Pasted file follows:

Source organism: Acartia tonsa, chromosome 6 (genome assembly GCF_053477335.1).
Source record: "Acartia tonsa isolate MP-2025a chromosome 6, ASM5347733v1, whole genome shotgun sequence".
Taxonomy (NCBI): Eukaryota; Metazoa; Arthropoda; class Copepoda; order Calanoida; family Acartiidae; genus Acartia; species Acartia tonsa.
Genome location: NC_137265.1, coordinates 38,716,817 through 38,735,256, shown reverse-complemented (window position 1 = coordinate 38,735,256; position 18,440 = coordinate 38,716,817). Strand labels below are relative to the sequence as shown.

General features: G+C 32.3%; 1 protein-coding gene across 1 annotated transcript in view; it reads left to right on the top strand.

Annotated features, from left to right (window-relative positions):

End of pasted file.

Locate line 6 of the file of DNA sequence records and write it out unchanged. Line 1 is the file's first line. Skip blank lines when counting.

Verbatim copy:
Annotated features, from left to right (window-relative positions):